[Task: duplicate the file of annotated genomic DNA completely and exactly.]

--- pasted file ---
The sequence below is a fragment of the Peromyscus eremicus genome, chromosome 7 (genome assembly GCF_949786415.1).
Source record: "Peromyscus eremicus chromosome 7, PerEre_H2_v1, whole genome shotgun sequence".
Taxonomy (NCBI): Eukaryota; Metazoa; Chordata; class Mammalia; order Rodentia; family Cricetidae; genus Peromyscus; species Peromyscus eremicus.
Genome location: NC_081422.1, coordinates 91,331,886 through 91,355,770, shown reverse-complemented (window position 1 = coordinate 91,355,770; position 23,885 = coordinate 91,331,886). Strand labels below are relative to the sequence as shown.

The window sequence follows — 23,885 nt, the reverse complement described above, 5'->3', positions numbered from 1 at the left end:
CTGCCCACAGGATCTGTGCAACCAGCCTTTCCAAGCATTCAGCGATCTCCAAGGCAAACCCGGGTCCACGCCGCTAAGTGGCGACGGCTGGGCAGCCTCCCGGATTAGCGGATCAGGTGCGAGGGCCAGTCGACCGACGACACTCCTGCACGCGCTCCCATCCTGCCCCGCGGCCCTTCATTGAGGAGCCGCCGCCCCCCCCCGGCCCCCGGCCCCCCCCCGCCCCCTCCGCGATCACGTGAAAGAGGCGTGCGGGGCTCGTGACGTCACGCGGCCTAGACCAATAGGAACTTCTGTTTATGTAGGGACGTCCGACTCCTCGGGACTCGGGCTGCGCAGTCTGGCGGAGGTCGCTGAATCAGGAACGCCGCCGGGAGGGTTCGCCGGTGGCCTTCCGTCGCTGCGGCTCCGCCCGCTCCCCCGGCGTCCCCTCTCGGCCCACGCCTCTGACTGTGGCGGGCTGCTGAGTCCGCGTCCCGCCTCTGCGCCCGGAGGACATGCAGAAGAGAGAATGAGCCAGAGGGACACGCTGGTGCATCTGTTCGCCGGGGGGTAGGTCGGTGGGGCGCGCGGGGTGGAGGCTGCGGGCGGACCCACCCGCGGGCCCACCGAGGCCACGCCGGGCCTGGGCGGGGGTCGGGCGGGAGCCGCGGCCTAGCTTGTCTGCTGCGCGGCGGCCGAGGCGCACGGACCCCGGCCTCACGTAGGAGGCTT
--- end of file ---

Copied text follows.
The sequence below is a fragment of the Peromyscus eremicus genome, chromosome 7 (genome assembly GCF_949786415.1).
Source record: "Peromyscus eremicus chromosome 7, PerEre_H2_v1, whole genome shotgun sequence".
Taxonomy (NCBI): Eukaryota; Metazoa; Chordata; class Mammalia; order Rodentia; family Cricetidae; genus Peromyscus; species Peromyscus eremicus.
Genome location: NC_081422.1, coordinates 91,331,886 through 91,355,770, shown reverse-complemented (window position 1 = coordinate 91,355,770; position 23,885 = coordinate 91,331,886). Strand labels below are relative to the sequence as shown.

The window sequence follows — 23,885 nt, the reverse complement described above, 5'->3', positions numbered from 1 at the left end:
CTGCCCACAGGATCTGTGCAACCAGCCTTTCCAAGCATTCAGCGATCTCCAAGGCAAACCCGGGTCCACGCCGCTAAGTGGCGACGGCTGGGCAGCCTCCCGGATTAGCGGATCAGGTGCGAGGGCCAGTCGACCGACGACACTCCTGCACGCGCTCCCATCCTGCCCCGCGGCCCTTCATTGAGGAGCCGCCGCCCCCCCCCGGCCCCCGGCCCCCCCCCGCCCCCTCCGCGATCACGTGAAAGAGGCGTGCGGGGCTCGTGACGTCACGCGGCCTAGACCAATAGGAACTTCTGTTTATGTAGGGACGTCCGACTCCTCGGGACTCGGGCTGCGCAGTCTGGCGGAGGTCGCTGAATCAGGAACGCCGCCGGGAGGGTTCGCCGGTGGCCTTCCGTCGCTGCGGCTCCGCCCGCTCCCCCGGCGTCCCCTCTCGGCCCACGCCTCTGACTGTGGCGGGCTGCTGAGTCCGCGTCCCGCCTCTGCGCCCGGAGGACATGCAGAAGAGAGAATGAGCCAGAGGGACACGCTGGTGCATCTGTTCGCCGGGGGGTAGGTCGGTGGGGCGCGCGGGGTGGAGGCTGCGGGCGGACCCACCCGCGGGCCCACCGAGGCCACGCCGGGCCTGGGCGGGGGTCGGGCGGGAGCCGCGGCCTAGCTTGTCTGCTGCGCGGCGGCCGAGGCGCACGGACCCCGGCCTCACGTAGGAGGCTT